For those Neapolitans who are tired of traffic, noise, and maybe just the general daily rigmarole, there are still some genteel pursuits at hand. One of these is worrying about the problems of the other Charles and Camilla —of the royal house of Bourbon, the dynasty that ruled the Kingdom of Naples between the 1730s and 1860. The dynasty, of course, is, as they say, “in abeyance,” meaning out–of–work. Carlo and Camilla are what is left of the dynasty, but the princess is about to remedy that situation in June, when she will give birth. (I’m really not sure if she’s a princess. It seems to me that if you marry a prince, that makes you a princess —but what do I know. I went to the MGM School of History. I’m a barbarian.)
Interestingly, when they were married in 1998, they wanted to have the ceremony in the great palace of Caserta (photo), that splendid “Versailles of Italy” built by Vanvitelli in the 1700s. Lamely citing “bureaucratic obstacles,” the superintendent of said national treasure refused them that little bit of bizarre, if harmless, counter–revolutionary nostalgia, so they went to Monaco. The prince kindly directed those desiring to do so —in lieu of gifts— to donate to the very active charity in Naples run by Mother Theresa’s Sisters of Calcutta. This step no doubt raised him a few notches even in the eyes of republican cynics and those whose only Bourbon acquaintance is Jack Daniels.For what it’s worth, the dynastic question is complicated. There is, in fact, still an operating Bourbon dynasty in Europe in the person of King Juan Carlos of Spain (born in Rome, by the way), a descendant of Phillip V, the first Bourbon King of Spain following the Wars of the Spanish Succession in the early 1700s, and also the grandfather of Charles III, the first Bourbon King of Naples, an ancestor of the current “virtual” king Charles. This makes the current Neapolitan Charles and the current King of Spain—let’s see…carry the two…uh —umpteenth cousins much removed. However —and here is where it gets interesting— the Spanish and Italian Bourbons split into different dynasties in the 1700s, and depending on how one interprets the subsequent documents that are said to have ratified this division, the soon–to–be–born new Bourbon may or may not actually be the king who would some day rule the Kingdom of Naples if it existed —which it doesn’t.
After more than a half–century of all around bad feeling and, recently, much constitutional debate, members of the ex–royal family of Italy, deposed by popular referendum in 1946, are once again allowed to place foot on Italian soil —as private citizens, of course.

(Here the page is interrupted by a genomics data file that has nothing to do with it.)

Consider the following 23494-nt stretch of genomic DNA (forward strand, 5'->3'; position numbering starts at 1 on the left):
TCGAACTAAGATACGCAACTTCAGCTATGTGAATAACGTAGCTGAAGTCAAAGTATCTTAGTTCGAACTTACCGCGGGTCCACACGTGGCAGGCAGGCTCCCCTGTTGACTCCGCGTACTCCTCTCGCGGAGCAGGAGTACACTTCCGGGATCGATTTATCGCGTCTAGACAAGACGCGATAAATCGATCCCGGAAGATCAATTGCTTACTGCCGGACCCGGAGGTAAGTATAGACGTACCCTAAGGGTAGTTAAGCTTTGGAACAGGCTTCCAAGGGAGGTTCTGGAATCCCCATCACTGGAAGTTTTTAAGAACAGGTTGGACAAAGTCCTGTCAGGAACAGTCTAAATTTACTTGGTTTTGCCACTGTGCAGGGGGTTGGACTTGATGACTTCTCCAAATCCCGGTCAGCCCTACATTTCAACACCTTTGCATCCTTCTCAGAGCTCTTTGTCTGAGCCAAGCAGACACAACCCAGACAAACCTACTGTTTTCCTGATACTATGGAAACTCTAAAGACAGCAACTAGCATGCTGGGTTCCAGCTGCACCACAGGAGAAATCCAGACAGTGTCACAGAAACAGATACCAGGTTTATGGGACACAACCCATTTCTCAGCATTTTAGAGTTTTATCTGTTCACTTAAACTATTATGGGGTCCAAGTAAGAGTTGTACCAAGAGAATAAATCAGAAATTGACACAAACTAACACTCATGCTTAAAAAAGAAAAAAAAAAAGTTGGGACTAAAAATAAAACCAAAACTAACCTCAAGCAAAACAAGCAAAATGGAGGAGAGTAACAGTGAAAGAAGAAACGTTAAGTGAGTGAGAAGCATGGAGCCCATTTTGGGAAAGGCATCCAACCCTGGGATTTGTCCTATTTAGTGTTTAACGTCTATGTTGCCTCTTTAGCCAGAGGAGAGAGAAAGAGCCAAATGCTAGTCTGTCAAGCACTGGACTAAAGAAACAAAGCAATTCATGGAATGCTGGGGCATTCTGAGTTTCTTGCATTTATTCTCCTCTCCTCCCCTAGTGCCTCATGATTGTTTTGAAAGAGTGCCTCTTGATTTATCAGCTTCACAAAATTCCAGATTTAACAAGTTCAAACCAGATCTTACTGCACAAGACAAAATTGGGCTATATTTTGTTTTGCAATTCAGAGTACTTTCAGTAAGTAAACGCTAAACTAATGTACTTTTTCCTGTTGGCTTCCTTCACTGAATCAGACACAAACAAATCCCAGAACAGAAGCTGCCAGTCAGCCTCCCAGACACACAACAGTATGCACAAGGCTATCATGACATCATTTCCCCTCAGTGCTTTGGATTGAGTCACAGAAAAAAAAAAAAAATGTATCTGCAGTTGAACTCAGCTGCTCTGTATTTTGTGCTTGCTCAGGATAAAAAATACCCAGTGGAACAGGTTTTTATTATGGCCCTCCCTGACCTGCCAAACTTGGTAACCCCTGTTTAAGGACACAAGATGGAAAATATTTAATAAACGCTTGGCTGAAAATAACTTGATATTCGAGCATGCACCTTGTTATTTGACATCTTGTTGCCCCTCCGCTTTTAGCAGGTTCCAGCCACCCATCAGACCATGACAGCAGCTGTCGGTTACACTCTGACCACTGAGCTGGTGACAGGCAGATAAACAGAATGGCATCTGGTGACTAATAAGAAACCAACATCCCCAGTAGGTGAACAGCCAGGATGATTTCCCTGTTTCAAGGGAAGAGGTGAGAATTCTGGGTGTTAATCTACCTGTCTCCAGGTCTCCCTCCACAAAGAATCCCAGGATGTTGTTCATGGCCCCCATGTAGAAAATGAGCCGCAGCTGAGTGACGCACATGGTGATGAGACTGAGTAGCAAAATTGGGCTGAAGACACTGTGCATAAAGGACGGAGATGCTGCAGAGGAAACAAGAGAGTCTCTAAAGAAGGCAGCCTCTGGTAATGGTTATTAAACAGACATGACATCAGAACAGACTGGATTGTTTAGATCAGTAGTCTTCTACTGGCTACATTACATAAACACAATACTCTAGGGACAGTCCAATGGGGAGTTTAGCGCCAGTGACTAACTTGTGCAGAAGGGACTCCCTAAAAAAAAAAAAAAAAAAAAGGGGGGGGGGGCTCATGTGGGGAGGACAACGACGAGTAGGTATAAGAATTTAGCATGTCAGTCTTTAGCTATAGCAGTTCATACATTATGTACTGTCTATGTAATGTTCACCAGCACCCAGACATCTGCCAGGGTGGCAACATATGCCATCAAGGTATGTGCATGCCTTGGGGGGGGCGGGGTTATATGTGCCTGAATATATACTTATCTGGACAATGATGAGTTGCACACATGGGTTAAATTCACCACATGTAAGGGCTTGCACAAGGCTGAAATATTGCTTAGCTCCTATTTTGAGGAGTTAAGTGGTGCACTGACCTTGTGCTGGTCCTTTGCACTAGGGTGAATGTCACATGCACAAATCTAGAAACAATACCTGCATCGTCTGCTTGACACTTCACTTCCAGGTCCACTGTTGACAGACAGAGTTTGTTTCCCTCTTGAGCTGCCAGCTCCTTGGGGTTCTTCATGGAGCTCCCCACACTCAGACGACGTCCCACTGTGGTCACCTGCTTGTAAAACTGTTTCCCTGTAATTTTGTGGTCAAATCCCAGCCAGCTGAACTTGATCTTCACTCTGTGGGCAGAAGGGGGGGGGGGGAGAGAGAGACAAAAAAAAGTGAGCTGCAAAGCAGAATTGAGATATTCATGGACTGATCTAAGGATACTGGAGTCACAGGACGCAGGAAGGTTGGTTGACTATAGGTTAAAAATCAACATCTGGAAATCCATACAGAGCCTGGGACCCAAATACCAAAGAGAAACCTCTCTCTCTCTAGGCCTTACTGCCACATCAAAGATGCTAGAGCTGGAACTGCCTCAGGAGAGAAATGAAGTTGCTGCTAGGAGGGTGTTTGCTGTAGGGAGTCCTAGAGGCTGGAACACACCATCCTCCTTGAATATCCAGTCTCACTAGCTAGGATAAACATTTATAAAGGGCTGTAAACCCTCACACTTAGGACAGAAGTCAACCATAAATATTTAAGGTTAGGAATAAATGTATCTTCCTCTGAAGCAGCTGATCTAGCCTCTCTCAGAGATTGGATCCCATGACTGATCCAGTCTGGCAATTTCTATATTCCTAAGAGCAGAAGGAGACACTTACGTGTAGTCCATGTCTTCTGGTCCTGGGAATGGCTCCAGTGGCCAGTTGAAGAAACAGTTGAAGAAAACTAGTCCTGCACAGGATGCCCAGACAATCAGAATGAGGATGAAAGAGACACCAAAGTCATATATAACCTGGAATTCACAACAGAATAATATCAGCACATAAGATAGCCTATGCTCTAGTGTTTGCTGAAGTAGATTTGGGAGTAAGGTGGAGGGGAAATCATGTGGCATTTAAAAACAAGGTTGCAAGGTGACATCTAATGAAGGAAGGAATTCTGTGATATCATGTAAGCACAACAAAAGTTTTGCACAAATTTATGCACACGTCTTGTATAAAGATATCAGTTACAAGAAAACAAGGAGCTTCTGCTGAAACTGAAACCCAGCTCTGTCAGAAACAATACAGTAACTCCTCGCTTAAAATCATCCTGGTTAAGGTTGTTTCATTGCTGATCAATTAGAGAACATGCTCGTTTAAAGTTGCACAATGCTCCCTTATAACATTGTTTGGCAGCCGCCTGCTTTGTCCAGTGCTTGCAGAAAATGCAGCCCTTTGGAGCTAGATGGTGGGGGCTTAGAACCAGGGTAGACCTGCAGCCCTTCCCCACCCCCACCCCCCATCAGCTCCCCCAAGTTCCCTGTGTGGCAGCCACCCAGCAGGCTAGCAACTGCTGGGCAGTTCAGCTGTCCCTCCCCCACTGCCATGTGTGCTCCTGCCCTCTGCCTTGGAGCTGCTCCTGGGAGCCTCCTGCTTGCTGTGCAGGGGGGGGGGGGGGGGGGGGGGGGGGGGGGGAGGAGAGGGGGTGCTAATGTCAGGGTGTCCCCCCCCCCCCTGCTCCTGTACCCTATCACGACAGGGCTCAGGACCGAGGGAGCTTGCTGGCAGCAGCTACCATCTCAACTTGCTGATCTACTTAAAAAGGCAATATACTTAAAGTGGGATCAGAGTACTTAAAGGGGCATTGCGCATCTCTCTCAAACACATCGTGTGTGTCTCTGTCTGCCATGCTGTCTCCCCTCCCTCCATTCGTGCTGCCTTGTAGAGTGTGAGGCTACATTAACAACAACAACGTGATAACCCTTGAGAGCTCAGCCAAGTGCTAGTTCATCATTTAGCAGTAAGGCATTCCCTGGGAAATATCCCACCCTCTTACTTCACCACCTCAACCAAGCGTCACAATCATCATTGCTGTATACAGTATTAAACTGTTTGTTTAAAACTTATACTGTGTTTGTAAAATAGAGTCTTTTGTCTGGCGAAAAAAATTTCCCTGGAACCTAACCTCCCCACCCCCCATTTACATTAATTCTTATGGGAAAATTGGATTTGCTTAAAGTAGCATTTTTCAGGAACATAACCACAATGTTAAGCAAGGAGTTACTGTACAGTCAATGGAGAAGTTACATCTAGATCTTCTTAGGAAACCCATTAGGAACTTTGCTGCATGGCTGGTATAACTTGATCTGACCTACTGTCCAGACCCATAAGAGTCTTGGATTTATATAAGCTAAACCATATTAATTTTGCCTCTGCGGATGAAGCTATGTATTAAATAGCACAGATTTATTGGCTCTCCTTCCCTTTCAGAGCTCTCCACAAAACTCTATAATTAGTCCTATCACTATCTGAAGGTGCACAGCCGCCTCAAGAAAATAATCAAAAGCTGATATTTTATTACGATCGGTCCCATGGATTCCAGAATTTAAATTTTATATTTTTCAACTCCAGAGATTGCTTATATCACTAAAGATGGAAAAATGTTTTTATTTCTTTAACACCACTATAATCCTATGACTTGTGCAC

On Saturday, Victor
Emanuel of the House of Savoy (son of the last king of
Italy), his wife Marina Doria, and their son Emanuel
Filbert (photo) will visit Naples. They had announced
their intention to donate a sound system and furnishings
for a new auditorium to the public shelter for the
homeless in Naples that bears the name of Victor Emanuel
II, this Victor Emanuel's great-great-grandfather and
the first king of united Italy. The city of Naples has
refused the gift:
"They're just private citizens like anyone else. There won't be anything official, no reception, nothing like that," said City Hall.
(This, of course, begs the question of why a private citizen cannot donate a stereo and some chairs —indeed, whatever he wants— to a home for the needy.) It remains to be seen how that will play out. (I am betting the city caves in and takes the gift.) Privately, of course, they will be well received at the Savoy Club in Naples, no doubt by some of the very people (a bit older now) who voted for the monarchy and against the institution of a republic in 1946 (the monarchy carried the vote in Naples, 10-to-1).A small demonstration is planned by those nostalgic for the really ex-monarchy, the Bourbons, whose Kingdom of Naples was absorbed kicking and screaming into a united Italy in 1860. The neo-Bourbon Movement of Naples is apparently going to stand around and hold slightly rude placards. Says Gennaro de Crescenzo, head of the organization: "The Savoys meant the end of Naples as a capital and the beginning of its decline, the beginning of the so-called 'Question of the South' in Italy, the failure of our factories, the beginning of emigration from the south, the plundering of Neapolitan coffers, and the massacre of loyalists, who were defined as "bandits". [See Risorgimento, anti-Risorgimento & Bandits]
Concerning the visit of the Savoys to Naples, the city of Naples backtracked and accepted a gift from Victor Emanuel and also turned to flapdoodle the official line that the Savoys are "just private citizens like anyone else and we aren't going to baby-sit them". Indeed, the mayor of Naples, Mrs. Iervolino, and the ex-mayor (now president of the Campania region), Mr. Bassolino, both showed up to say hello.
The ex-Royal family (photo) of Italy got to sit in the ex-royal box (now the presidential box) at San Carlo; Victor Emanuel got to visit the building he was born in (the Royal Palace); and they all went to the Brandi restaurant (which made the first "Margherita" pizza for Victor's great-grandmother). Young "prince" Filiberto took in a soccer match at San Paolo and watched home team Naples struggle to a scoreless tie, thus continuing a nosedive out of the B League —already a "minor" league— into the very minor C League.
There were a few demonstrations, both pro and con. The pros were old-line monarchists who didn't vote for the Republic in the referendum of 1946. They have a few modern sympathizers, although it is fair to say that most modern Italians accept their republic (whatever it faults) as a way of life and view the Italian monarchy as a relic —which it is.
A recent copy of the
Journal of the Two Sicilies.
The most curious demonstrators were the "antis". Some of them were simply republicans and against monarchies. Their point was to demonstrate against any sort of official kow-towing to a Man Who Would Be King—although that is not going to happen and everyone knows it. What caught the eye was the strange cult of "neo-Bourbons" that showed up with signs that read "Assassins!" and "Hyenas!"